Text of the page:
A major issue for the new Executive is the question of long term funding. The £3.3 billion from Westminster is only for the next year, even then it is not enough to actually provide inflation-busting pay; the most workers have been offered is 5% pay rise plus a 1,500 one-off payment. While many workers would welcome this given the long period with no pay increases, the truth is it does not match inflation. The trade union leadership, especially those close to Sinn Féin, will push to limit further strike action so that Stormont can get on with business as usual. Ordinary workers should reject that approach and organise to be prepared to take action, the fact Junior Doctors plan strike action in March reflects pressure on wages is not going away.

Some of the money on offer is also tied to Stormont implementing £113 million in revenue raising measures. Michelle O’Neill has ruled out domestic water charges but not yet other regressive measures, such as hiking tuition fees and cutting free transport for people over 65. Correctly the parties have pointed the finger at Westminster and called for more money. But the question arises: what should they do if Westminster refuses to hand over more money? They should set a ‘needs-based budget,’ even if that means breaking the law and seek to mobilise workers to win this money especially through the trade unions. However given the Stormont parties’ record of previously passing on Westminster cuts it’s highly unlikely they would do so. For working-class people it is however the only option to ensure services including in health, education and transport that can actually meet our needs.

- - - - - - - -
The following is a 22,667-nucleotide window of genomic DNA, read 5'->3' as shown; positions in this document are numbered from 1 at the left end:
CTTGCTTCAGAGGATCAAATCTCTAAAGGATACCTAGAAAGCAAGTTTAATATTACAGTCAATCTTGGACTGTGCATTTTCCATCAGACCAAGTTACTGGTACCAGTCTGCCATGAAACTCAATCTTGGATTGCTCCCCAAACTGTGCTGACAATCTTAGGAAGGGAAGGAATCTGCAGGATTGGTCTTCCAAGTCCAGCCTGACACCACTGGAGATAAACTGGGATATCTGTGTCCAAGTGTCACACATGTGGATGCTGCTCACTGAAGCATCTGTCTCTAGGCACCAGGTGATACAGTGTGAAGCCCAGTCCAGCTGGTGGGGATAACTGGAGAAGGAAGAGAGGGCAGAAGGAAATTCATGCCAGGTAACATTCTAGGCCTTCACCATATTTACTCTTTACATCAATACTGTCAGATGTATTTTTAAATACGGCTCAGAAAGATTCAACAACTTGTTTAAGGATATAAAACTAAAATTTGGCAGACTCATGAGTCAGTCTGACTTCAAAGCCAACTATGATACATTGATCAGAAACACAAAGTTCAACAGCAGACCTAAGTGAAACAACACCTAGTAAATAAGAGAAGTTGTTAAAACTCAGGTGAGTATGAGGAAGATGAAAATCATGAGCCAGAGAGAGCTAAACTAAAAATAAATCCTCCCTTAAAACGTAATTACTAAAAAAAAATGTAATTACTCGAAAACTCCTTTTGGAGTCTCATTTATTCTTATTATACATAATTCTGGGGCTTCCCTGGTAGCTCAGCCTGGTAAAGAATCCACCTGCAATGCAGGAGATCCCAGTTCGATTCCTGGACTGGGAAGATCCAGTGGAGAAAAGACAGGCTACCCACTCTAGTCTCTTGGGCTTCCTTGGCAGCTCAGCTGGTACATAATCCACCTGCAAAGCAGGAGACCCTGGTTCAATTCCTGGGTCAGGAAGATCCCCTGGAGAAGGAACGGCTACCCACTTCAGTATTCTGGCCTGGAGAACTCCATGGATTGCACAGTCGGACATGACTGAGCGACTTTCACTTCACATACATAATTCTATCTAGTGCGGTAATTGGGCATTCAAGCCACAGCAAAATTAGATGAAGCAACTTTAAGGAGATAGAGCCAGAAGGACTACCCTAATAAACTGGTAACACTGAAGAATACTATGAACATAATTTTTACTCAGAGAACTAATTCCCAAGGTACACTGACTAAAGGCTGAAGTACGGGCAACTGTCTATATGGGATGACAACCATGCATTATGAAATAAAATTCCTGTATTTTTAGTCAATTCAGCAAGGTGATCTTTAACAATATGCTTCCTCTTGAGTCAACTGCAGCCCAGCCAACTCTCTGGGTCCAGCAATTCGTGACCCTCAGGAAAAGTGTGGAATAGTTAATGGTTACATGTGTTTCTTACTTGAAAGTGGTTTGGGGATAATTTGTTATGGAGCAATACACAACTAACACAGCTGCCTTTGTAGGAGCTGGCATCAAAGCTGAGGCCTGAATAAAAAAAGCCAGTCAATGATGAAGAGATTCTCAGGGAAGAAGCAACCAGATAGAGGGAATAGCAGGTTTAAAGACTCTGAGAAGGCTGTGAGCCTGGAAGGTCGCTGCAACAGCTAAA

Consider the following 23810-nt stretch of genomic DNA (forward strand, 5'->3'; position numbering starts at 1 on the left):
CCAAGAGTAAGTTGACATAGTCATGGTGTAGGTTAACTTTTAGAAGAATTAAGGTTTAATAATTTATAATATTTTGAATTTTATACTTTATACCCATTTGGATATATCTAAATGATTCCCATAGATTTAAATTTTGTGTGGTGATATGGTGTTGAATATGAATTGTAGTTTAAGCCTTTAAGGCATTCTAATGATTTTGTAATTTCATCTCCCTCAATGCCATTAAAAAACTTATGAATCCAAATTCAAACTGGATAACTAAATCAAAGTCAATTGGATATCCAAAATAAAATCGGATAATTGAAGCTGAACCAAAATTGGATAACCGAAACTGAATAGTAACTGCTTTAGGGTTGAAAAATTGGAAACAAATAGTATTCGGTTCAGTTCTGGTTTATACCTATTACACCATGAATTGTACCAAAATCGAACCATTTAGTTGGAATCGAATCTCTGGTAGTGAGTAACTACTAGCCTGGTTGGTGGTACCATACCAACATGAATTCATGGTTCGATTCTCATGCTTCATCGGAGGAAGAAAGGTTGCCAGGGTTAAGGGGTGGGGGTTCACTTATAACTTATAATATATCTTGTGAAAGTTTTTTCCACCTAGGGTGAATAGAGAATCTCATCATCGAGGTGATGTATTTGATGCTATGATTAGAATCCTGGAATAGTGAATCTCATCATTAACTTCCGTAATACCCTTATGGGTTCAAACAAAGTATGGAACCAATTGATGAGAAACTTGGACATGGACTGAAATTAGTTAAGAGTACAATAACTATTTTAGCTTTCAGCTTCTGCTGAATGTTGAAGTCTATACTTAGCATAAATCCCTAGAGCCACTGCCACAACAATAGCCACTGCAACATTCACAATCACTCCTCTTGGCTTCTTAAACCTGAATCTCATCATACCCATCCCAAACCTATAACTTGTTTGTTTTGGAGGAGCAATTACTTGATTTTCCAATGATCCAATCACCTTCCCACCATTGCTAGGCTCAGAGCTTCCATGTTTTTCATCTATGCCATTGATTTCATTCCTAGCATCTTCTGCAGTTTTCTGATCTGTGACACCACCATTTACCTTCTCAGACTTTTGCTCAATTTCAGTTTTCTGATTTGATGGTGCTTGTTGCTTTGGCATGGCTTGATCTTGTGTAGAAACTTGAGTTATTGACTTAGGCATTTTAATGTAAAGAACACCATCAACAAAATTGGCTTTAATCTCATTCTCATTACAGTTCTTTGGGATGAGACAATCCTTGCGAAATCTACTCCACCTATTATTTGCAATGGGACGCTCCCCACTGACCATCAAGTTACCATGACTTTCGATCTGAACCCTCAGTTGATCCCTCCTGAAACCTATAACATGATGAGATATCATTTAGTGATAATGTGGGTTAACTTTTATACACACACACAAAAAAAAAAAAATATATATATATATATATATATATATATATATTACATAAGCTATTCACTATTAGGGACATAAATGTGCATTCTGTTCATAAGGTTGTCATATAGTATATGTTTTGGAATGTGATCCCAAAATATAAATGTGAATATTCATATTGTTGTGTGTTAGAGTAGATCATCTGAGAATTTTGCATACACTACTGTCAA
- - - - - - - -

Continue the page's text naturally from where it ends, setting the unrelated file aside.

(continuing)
Over the last couple of years Northern Ireland has seen the highest rate of strike action since 1989.  Recent strikes took place without Stormont, leaving it unclear for many; who to target or how to win. Now that the Assembly is restored we have a clear target. It’s also not just on the trade union field they will feel more pressure on a large number of issues including gender-based violence, the need for LGBTQ+ inclusive, consent-based and factual RSE, and the crisis in Lough Neagh.